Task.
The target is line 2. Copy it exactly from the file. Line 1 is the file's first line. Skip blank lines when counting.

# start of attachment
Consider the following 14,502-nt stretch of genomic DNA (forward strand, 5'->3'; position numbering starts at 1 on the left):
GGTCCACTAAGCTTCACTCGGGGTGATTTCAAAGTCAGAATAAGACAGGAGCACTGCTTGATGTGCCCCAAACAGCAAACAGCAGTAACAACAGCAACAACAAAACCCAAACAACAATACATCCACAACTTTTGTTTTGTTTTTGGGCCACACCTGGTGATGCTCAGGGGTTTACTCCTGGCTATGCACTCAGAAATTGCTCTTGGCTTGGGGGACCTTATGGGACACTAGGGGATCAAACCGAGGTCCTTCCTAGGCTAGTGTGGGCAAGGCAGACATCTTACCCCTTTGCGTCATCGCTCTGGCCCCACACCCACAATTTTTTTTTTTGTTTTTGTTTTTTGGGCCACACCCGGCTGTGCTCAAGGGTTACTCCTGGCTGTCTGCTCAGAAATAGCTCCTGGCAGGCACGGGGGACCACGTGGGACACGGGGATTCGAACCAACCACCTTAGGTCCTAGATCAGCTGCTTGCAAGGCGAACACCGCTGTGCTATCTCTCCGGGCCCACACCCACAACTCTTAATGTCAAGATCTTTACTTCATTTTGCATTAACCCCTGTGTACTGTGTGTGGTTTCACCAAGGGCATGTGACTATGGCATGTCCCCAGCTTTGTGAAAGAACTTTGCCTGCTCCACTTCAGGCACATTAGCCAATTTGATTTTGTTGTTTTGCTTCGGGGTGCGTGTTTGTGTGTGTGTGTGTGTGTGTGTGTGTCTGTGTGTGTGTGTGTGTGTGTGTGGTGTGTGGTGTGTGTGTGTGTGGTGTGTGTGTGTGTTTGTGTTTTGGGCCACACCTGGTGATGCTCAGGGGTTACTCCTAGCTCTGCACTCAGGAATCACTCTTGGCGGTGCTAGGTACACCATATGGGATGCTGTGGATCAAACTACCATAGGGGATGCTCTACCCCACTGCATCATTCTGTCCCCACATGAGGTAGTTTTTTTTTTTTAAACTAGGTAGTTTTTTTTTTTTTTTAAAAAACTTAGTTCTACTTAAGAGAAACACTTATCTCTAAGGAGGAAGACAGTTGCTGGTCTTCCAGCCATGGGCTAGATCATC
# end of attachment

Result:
GGTCCACTAAGCTTCACTCGGGGTGATTTCAAAGTCAGAATAAGACAGGAGCACTGCTTGATGTGCCCCAAACAGCAAACAGCAGTAACAACAGCAACAACAAAACCCAAACAACAATACATCCACAACTTTTGTTTTGTTTTTGGGCCACACCTGGTGATGCTCAGGGGTTTACTCCTGGCTATGCACTCAGAAATTGCTCTTGGCTTGGGGGACCTTATGGGACACTAGGGGATCAAACCGAGGTCCTTCCTAGGCTAGTGTGGGCAAGGCAGACATCTTACCCCTTTGCGTCATCGCTCTGGCCCCACACCCACAATTTTTTTTTTTGTTTTTGTTTTTTGGGCCACACCCGGCTGTGCTCAAGGGTTACTCCTGGCTGTCTGCTCAGAAATAGCTCCTGGCAGGCACGGGGGACCACGTGGGACACGGGGATTCGAACCAACCACCTTAGGTCCTAGATCAGCTGCTTGCAAGGCGAACACCGCTGTGCTATCTCTCCGGGCCCACACCCACAACTCTTAATGTCAAGATCTTTACTTCATTTTGCATTAACCCCTGTGTACTGTGTGTGGTTTCACCAAGGGCATGTGACTATGGCATGTCCCCAGCTTTGTGAAAGAACTTTGCCTGCTCCACTTCAGGCACATTAGCCAATTTGATTTTGTTGTTTTGCTTCGGGGTGCGTGTTTGTGTGTGTGTGTGTGTGTGTGTGTGTCTGTGTGTGTGTGTGTGTGTGTGTGGTGTGTGGTGTGTGTGTGTGTGGTGTGTGTGTGTGTTTGTGTTTTGGGCCACACCTGGTGATGCTCAGGGGTTACTCCTAGCTCTGCACTCAGGAATCACTCTTGGCGGTGCTAGGTACACCATATGGGATGCTGTGGATCAAACTACCATAGGGGATGCTCTACCCCACTGCATCATTCTGTCCCCACATGAGGTAGTTTTTTTTTTTTAAACTAGGTAGTTTTTTTTTTTTTTTAAAAAACTTAGTTCTACTTAAGAGAAACACTTATCTCTAAGGAGGAAGACAGTTGCTGGTCTTCCAGCCATGGGCTAGATCATC